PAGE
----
Since late 2006 the international, online, not-for-profit organisation known as WikiLeaks has been shining the torch of transparency and accountability on the governments of the world.
Founded and led by Australian journalist and dissident Julian Assange, WikiLeaks has released hundreds of thousands of diplomatic cables, documents, emails, transcripts and letters pertaining to all facets of governance worldwide.
The killing of innocent civilians in Iraq and Afghanistan (“collateral damage”), secret operating procedures at Guantanamo Bay, US plots to topple democratically elected South American governments, extrajudicial executions by Kenyan police, Australia’s proposed internet censorship blacklist – these and many more state secrets have been revealed by what’s been described as “the world’s most dangerous website”.
But WikiLeaks is far more than a website – it’s a movement. And in Australia, at least, that movement is sailing into previously unchartered territory: WikiLeaks is now also a political party. At the September 14 Federal Election, Australian citizens will become the first people in the world who can vote for WikiLeaks at the polling booth.
“The work’s been going for over a year, assembling ideas and people,” explains John Shipton, the softly spoken Newtown-based architect who is Secretary and Treasurer of the WikiLeaks Party – as well as being Mr Assange’s father.
“Our policies – or objectives, they’re better called – are the same as WikiLeaks: transparency and accountability,” he says.
“Accountability is the arrow fired by the bow of transparency, and from that you get the possibility of justice. And where there’s justice, you have a productive society.”
Hearing Shipton speak is to hear echoes of Julian Assange from faraway London, where he is holed up in the Ecuadorian embassy, taking refuge from spurious Swedish sexual assault allegations many believe have been cooked up by the US Government.
The father-and-son similarities extend to their looks and even their mannerisms.
Shipton speaks with his son daily by email and phone, and spent a month with him last December in the small refuge within the embassy.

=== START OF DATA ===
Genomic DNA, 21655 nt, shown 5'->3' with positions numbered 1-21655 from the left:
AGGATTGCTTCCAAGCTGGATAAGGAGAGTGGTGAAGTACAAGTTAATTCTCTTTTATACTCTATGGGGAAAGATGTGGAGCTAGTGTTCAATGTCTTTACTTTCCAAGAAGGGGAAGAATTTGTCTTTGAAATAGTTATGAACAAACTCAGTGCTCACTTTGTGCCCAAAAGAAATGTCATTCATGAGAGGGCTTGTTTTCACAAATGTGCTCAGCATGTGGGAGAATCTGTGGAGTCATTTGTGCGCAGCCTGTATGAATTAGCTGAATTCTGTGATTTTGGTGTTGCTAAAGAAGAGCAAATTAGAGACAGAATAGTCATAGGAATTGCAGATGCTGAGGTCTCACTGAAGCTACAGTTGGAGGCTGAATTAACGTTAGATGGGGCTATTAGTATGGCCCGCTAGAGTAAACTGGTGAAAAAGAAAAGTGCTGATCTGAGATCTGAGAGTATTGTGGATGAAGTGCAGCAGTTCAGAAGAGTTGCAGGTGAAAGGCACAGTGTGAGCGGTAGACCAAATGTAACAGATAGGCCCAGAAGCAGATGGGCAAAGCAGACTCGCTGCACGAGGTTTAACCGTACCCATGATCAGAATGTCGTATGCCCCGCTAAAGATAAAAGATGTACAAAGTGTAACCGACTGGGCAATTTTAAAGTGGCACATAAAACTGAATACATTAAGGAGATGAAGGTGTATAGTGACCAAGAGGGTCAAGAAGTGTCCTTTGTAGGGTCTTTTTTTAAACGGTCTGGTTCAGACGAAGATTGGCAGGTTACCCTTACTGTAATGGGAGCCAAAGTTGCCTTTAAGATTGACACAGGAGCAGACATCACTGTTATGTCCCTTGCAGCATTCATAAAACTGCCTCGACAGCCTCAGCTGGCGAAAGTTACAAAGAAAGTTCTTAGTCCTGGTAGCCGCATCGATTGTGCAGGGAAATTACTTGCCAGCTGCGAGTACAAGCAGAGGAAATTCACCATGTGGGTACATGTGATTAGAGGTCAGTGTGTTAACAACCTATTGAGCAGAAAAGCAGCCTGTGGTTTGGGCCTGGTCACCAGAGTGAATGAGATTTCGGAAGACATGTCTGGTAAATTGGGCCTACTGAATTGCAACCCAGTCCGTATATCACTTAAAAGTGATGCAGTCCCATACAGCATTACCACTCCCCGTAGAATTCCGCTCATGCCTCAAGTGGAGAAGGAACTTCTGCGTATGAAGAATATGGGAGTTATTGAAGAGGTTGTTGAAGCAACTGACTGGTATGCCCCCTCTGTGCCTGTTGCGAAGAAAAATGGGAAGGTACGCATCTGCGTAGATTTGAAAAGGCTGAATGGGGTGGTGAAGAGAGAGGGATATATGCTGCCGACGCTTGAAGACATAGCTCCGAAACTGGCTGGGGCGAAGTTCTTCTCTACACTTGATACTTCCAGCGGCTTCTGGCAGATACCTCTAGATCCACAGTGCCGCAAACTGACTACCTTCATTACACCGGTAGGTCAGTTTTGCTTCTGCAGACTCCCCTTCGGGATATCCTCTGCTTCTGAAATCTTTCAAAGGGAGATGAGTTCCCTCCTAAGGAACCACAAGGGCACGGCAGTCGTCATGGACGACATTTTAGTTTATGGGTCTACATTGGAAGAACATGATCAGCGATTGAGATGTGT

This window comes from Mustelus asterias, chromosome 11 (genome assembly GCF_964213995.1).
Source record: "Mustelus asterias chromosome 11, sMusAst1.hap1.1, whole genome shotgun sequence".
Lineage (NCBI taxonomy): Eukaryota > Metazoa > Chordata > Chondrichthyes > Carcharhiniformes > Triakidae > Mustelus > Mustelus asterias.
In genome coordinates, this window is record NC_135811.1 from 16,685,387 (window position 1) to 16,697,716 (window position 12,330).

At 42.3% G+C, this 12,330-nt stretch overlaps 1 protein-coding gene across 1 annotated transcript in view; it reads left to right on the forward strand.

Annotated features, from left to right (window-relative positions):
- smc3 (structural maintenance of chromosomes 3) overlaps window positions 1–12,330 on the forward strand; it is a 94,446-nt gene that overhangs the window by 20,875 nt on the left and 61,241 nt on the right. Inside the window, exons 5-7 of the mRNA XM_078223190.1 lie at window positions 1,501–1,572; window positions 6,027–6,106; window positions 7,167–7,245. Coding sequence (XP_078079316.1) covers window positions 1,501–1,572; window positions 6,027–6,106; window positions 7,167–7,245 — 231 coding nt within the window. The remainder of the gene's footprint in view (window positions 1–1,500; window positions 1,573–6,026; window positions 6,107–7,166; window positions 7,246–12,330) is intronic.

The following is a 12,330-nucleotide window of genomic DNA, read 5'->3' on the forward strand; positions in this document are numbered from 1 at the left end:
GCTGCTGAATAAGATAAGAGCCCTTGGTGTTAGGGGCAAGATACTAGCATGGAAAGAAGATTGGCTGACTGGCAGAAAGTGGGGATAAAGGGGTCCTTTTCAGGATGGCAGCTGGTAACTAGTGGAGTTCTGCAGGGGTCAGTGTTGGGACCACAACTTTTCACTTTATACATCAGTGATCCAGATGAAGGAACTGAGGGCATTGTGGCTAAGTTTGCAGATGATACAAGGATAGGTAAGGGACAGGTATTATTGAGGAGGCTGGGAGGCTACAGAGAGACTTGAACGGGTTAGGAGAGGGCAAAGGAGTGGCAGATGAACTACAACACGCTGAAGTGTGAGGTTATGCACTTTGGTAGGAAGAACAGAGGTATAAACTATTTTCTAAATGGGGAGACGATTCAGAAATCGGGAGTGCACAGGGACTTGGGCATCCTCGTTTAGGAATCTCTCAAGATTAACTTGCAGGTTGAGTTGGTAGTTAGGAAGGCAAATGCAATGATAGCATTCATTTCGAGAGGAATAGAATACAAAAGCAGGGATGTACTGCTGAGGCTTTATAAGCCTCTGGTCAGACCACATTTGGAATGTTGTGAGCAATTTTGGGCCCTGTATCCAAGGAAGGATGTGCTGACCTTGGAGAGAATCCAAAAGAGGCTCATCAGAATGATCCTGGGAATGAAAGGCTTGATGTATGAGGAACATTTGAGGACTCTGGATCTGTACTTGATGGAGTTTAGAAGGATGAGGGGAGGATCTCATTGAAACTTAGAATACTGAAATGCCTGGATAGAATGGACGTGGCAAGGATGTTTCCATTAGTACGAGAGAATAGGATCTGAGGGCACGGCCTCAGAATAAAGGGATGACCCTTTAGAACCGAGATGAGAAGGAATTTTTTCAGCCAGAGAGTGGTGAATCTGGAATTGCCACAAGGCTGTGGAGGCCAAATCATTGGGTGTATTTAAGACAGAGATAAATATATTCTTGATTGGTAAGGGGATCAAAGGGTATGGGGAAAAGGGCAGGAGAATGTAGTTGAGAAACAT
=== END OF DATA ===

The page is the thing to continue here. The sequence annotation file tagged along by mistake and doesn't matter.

“He’s doing alright,” reports Shipton. “He keeps himself busy with his work, and the staff at the embassy are very kind.
“But it does get difficult for him because it’s a tiny space. There’s a round table, a set of bookshelves, a bed and a window. He can’t look out the window because if well-wishers know it’s your room they might throw, who knows, a leg of lamb or something through. And then there are people who aren’t well-wishers…”
Assange has been receiving political asylum in the Ecuadorian embassy since August last year, but Shipton believes his son’s confinement in London poses no obstacle to being elected to parliament here.
“Earl Grey, of Earl Grey tea fame, was elected to an Australian parliament [the parliament of NSW, in 1848] and went on to help establish the state of Victoria, despite living in London – so there is some precedent,” he says.
“Our legal advice is that Julian being in London is no barrier.”
But Shipton is confident his son will be able to return home to take up the position in person.
“He’s Australian and he wants to come home,” says Shipton. “It would be a great way for Julian to make a structural contribution to this country.”
He adds: “I don’t want to say too much, but we have good reason to believe the Swedish case is on the verge of disintegrating and being withdrawn altogether, so we’re hoping he might even be back in Australia in time for the election.
“There would be some issues to be sorted out in Britain, to do with breaching bail conditions, but we’re hopeful they can be worked out.”
Either way, Assange isn’t the only WikiLeaks representative standing for the Senate in September.
Assange, who is running for the Senate in Victoria, will be joined by a running mate, who would attend parliament if he wins but has to remain in London.
In NSW, lawyer and human rights activist Kellie Tranter will stand for the Senate, and will also have a running mate.
The WikiLeaks Party may also field candidates in Queensland and Western Australia, says Shipton.
Purveyors of the dominant two-party political system in Australia will no doubt do all they can to derail WikiLeaks’ first foray into parliament, with the rhetoric of Prime Minister Julia Gillard – who has previously branded Mr Assange a “criminal” – instructive of attitudes in Canberra.
But if Shipton is concerned, he’s not showing it.
“Julian and WikiLeaks has stared down the might of the United States, Sweden, and the British Government. So a few American toadies in Canberra aren’t going to give us much trouble.
“The heft of the Australian people holds great sway, and we believe that if Julian or other WikiLeaks representatives are elected, the will of the people will prevail.”